“Lord, I believe that You are present in the Most Holy Sacrament. . . .
Since I cannot at this moment receive You sacramentally, come at least spiritually into my heart.”
—from the Act of Spiritual Communion
Despite the consolation the Act of Spiritual Communion offers the Church during this time of virtual Mass and assembly, the prayer simultaneously elicits a deep sense of loss. Its supplication wells from the sorrowful confession that precedes it, in which we plainly acknowledge our inability to physically receive the Eucharist—the Body of Christ in whom and from whom the Church receives her truest identity. With the concluding line, we plead with Jesus, “never permit me to be separated from You”; yet it seems that we already have been separated from him, and that the timing couldn’t be worse. Amid the chaos of disease and death, we experience ourselves as cut off from the very source and summit of our life. We ask, “Why, O Lord, have you forsaken your beloved in this critical hour? How do we reconcile your apparent disappearance with our unchanging dependence on you? Is it possible to partake joyfully in the Paschal Mystery while unable to receive Communion as we have in the past?”
Christ responds to our cry with gentle reminders and a bold invitation. Tenderly, compassionately, he first reminds us that he knows our pain, which he experienced to its utmost depth on the Cross. He, too, was submerged in the darkness of death and chaos, and he himself cried out, “My God, my God, why have You forsaken me?” (Matthew 27:46; Psalm 22:2). And so, Jesus remains close. In fact, having freely submitted to abandonment, he has created a beautiful paradox: he has transformed the very experience of his absence into an experience of his presence, an intimate means of sharing in his life. By lifting up those human words of forsakenness to the Father, he claimed them as his own so that, in repeating his expression, our words and reality are no longer ours. Rather, they become designated as his.
Of course, Christ’s forsakenness and death on the Cross do not mark the conclusion of his intimacy with us, but the opening of a new and fuller communion. Having shared in our humanity, he has given us the totality of his life. We are further incorporated into his passing-over (his Pasch) through death into the fullness of the Resurrection. In view of the whole arc of his Paschal Mystery, we can begin to recognize the hope embedded in Christ’s itinerant pattern of goings and comings, departures and returns. Speaking directly into our pain, he assures us: “It is expedient for you that I go away: for if I go away, the Comforter will not come unto you; but if I depart, I will send him unto you” (John 16:7). The full meaning of this message is unveiled in the Ascension, wherein Christ reveals that his departure is not a loss, but an intentional going away for the sake of establishing fuller communion with us. Evading our grasp, he rebuffs our old, limited form of knowing him that we might encounter him anew, that he might be unremittingly and universally present. That he might revive every facet of our being.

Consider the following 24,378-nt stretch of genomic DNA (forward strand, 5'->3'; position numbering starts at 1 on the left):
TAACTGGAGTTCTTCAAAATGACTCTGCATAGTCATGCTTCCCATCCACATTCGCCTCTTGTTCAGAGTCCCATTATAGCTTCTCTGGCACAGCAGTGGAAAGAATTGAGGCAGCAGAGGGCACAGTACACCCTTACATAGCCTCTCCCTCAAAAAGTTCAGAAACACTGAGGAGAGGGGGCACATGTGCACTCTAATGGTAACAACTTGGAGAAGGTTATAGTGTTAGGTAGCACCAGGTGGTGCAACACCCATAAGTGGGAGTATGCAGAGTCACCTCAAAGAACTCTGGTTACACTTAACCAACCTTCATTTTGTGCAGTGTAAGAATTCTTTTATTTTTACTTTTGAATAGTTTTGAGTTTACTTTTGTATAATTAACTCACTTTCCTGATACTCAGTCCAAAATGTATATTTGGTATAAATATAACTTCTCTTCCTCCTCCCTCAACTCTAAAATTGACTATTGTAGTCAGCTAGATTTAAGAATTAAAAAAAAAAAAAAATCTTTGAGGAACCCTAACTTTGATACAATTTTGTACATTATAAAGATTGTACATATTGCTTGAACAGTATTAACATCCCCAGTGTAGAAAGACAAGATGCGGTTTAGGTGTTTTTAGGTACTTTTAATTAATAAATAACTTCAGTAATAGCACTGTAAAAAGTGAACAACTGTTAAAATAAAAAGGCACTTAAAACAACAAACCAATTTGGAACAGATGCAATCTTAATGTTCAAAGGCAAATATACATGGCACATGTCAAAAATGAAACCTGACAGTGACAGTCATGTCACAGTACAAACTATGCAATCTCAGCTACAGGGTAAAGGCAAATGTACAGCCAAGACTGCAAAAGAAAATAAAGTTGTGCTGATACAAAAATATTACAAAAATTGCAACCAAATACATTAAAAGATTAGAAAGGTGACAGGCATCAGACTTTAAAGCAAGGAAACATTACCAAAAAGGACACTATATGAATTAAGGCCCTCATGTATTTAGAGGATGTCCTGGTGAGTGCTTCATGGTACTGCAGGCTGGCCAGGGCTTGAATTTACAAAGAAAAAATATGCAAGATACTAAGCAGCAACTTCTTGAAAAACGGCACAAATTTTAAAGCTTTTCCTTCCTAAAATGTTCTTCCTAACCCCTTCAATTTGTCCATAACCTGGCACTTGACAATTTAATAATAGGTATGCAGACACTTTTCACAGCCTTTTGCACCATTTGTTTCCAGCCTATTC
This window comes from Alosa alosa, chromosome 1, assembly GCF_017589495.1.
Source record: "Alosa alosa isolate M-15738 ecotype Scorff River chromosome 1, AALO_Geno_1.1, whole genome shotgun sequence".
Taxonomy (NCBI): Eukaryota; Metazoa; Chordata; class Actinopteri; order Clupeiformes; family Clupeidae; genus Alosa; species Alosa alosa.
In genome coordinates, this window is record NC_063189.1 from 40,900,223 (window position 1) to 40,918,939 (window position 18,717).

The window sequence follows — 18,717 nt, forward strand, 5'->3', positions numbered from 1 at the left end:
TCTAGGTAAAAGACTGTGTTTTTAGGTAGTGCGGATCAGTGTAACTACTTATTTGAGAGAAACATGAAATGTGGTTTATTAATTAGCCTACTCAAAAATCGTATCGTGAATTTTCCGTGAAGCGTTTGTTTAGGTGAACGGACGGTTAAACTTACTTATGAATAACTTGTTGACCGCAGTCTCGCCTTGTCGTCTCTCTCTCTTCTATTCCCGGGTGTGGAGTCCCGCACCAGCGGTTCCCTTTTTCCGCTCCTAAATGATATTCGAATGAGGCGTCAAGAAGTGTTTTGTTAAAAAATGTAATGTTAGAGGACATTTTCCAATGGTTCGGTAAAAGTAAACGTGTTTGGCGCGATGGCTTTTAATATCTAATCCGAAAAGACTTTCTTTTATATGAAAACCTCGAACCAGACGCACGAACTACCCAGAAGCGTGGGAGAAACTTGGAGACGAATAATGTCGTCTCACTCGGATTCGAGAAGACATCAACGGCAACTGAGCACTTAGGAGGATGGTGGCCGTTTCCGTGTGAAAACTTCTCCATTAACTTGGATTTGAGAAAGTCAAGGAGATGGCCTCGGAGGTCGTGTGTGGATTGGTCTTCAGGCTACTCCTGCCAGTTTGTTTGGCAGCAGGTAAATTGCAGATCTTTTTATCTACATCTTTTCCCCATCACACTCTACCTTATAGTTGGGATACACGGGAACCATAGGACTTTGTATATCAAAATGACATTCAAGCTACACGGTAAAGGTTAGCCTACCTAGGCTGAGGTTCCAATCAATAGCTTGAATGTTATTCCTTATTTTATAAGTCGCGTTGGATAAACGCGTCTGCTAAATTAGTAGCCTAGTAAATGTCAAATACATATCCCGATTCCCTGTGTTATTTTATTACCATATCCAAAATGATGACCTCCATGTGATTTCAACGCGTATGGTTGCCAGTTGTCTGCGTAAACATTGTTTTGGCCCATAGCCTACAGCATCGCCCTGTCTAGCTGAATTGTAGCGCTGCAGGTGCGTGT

How, then, is our Eucharistic Lord making himself newly present here and now to us, the Church, during our homebound separation? What are those dark corners in our lives that he desires to incorporate more fully into his Body, into Communion? Returning to the virtual Mass, he offers us a precise invitation as we confess and supplicate, “Lord, I am not worthy that You should enter under my roof, but only say the word and my soul shall be healed.” Never in our memory have these words been so literal. As we utter them under the roofs of our homes, we return to their original Gospel meaning and there discern Christ’s movement: knocking at the door, he begs that we welcome him into our homes. As we are unable to pilgrim to our parish sanctuaries, he wishes for us to realize our membership in his Body at the most foundational and familiar level, to become more perfectly the Domestic Church. He desires to draw us into himself and heal us. Now he is the one who pleads, begging that we not waste this opportunity: Please, let me permeate your homes, your families. Conform your bodies to mine through your daily sacrifices and charitable gestures, little mundane deaths to self. Let me use the ordinary material of your lives so that you might perceive the entire arc of your human existence as Eucharistic, as bodying-forth my presence to your spouse, children, parents, siblings.
To be sure, this intimate incorporation from home will not eliminate our hunger for physical Communion at Mass; rather, it will purify our longing and prepare us for a fuller reunion with Christ’s Body. When that blessed day finally arrives, we will be able to respond to his total self-gift with greater reciprocity, for our lives will have been made more integrally his.
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Featured image: Rembrandt van Rijn, Christ Appearing to Mary Magdalene, "Noli me tangere" (1651); public domain.